The Trump administration’s ambassador to the United Nations, Nikki Haley, announced her resignation on Tuesday, telling reporters “there’s no personal reason” for her departure, declining to say what she will move on to next.

Speaking next to US President Donald Trump in the Oval Office, Haley praised him as well as accomplishments made during her tenure, including progress on the issue of North Korean denuclearization. Trump returned her compliments, saying that she was “very special” and would be welcomed back into the administration in whatever role she would like.

He added that Haley had given him warning six months ago that she wanted to take a break.

The timing of her stepping down just several weeks ahead of contentious midterm elections reportedly caught some administration officials off guard, especially considering that she will not be leaving until the end of the year.

The announcement that the highest-ranking female member of Trump’s cabinet will leave also comes one day after the White House ceremony to swear in Supreme Court Justice Brett Kavanaugh. Kavanaugh’s appointment galvanized opposition to the Trump administration among some women’s groups.

While there is no indication that Haley is critical of Kavanaugh’s placement on the court, the context adds questions as to why the administration would choose Tuesday to publicize her resignation.

Haley, who previously served in the US Senate and as governor of South Carolina, pledged to campaign for Trump and indicated she would not be running for office in the near term.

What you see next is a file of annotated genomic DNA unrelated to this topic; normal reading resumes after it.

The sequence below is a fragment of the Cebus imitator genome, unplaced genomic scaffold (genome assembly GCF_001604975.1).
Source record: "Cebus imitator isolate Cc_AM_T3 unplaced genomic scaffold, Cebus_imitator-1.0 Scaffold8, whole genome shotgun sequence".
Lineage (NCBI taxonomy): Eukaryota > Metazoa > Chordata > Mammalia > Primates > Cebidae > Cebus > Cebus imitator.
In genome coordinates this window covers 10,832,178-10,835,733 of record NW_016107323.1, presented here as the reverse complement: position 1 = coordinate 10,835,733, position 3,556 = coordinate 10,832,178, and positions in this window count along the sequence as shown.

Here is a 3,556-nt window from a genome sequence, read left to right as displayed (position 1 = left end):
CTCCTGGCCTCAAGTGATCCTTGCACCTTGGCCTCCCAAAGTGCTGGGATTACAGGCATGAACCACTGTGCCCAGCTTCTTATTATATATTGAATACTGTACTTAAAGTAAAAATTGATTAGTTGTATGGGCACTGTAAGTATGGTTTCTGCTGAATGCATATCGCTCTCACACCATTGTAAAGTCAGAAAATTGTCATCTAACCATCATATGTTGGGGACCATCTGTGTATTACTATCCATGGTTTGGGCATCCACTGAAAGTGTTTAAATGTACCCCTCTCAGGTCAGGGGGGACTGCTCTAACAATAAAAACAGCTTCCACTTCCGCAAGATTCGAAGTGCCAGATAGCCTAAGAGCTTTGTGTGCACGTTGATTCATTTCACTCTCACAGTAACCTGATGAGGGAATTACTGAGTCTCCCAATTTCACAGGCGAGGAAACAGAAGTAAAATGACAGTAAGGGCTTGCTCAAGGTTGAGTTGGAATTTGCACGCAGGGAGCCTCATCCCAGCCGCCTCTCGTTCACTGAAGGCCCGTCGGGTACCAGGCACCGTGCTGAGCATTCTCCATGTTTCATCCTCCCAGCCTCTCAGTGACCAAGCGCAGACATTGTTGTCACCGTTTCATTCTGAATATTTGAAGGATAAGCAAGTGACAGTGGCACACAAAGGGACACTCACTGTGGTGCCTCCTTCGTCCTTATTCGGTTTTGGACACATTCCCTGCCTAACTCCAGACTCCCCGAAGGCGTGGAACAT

The ambassador has been mostly supportive of Trump, leading the charge to further the administration’s hawkish foreign-policy agenda, but has at times spoken out against the president.

After an anonymous op-ed published by The New York Times, which was attributed to a “senior administration official” who claimed to be part of an internal White House “resistance” to the president, Haley wrote a response opinion piece explaining her approach to criticizing the president.

“I proudly serve in this administration, and I enthusiastically support most of its decisions and the direction it is taking the country. But I don’t agree with the president on everything. When there is disagreement, there is a right way and a wrong way to address it. I pick up the phone and call him or meet with him in person,” she wrote.